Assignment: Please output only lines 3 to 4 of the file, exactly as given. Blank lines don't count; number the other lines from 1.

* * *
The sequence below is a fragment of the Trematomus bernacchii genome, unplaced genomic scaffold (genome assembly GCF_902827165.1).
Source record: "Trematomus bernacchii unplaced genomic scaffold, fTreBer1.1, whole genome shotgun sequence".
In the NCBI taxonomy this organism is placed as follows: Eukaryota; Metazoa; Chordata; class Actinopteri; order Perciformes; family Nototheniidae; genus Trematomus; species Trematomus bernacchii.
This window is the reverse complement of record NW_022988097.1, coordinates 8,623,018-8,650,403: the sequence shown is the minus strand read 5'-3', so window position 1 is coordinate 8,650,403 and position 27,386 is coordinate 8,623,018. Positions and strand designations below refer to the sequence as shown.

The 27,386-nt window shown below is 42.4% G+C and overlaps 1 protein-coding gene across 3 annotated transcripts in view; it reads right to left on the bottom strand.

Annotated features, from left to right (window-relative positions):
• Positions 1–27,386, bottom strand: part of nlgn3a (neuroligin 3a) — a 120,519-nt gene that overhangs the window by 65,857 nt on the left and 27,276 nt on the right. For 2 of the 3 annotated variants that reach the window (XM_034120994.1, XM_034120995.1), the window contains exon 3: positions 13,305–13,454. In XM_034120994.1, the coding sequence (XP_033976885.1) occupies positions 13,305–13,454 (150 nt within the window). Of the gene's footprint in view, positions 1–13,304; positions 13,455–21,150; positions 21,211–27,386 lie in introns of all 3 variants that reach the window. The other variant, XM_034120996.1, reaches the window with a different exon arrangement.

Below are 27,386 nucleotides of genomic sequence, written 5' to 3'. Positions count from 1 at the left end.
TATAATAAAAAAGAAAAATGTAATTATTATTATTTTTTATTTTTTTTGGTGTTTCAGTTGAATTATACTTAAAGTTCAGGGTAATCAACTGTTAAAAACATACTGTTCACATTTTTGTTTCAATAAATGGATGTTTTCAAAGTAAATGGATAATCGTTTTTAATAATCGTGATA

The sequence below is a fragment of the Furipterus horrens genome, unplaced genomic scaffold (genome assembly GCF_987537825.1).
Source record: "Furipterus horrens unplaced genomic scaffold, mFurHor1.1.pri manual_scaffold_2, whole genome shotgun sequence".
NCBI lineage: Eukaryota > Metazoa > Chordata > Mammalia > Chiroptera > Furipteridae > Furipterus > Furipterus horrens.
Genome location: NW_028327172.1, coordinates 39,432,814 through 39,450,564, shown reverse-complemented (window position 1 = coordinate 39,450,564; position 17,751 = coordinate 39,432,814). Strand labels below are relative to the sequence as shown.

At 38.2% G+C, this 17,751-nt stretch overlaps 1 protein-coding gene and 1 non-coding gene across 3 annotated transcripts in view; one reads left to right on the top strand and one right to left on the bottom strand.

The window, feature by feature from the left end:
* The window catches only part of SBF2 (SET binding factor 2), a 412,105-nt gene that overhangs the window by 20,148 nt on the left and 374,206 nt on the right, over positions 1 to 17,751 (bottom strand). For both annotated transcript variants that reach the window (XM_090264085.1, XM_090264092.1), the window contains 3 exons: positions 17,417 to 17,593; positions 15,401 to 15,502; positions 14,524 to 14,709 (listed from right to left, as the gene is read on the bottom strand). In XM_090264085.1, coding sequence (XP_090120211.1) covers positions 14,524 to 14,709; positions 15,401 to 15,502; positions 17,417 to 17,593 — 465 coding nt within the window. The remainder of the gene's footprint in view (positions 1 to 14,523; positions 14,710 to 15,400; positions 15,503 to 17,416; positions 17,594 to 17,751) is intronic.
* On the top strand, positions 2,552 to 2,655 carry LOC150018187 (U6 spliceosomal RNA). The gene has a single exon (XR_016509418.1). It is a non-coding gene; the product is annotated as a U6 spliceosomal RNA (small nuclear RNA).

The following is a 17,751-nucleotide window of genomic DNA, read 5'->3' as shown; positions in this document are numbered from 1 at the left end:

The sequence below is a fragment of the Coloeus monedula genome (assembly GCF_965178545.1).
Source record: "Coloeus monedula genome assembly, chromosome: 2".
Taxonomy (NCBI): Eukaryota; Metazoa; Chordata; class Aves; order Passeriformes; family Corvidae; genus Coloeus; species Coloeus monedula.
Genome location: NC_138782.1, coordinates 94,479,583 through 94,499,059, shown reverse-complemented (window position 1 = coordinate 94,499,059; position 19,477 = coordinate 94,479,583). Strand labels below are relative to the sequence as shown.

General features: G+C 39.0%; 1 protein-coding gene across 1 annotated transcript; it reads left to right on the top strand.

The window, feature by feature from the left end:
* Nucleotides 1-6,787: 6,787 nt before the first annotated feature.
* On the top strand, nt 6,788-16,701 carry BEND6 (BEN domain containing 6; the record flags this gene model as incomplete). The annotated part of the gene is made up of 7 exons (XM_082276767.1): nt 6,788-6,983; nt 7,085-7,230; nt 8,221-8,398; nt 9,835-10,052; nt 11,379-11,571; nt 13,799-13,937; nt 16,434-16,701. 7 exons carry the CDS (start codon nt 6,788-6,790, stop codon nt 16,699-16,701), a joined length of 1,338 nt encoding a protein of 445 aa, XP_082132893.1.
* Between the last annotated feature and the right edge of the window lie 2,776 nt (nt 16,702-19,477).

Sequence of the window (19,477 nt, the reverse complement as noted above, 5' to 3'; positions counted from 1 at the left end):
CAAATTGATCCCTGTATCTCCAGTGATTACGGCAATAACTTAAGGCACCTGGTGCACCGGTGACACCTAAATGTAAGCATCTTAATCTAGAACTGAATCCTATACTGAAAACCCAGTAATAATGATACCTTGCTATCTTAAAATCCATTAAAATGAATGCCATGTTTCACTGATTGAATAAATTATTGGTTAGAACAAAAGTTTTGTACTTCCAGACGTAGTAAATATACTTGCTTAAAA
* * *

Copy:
In the NCBI taxonomy this organism is placed as follows: Eukaryota; Metazoa; Chordata; class Actinopteri; order Perciformes; family Nototheniidae; genus Trematomus; species Trematomus bernacchii.
This window is the reverse complement of record NW_022988097.1, coordinates 8,623,018-8,650,403: the sequence shown is the minus strand read 5'-3', so window position 1 is coordinate 8,650,403 and position 27,386 is coordinate 8,623,018. Positions and strand designations below refer to the sequence as shown.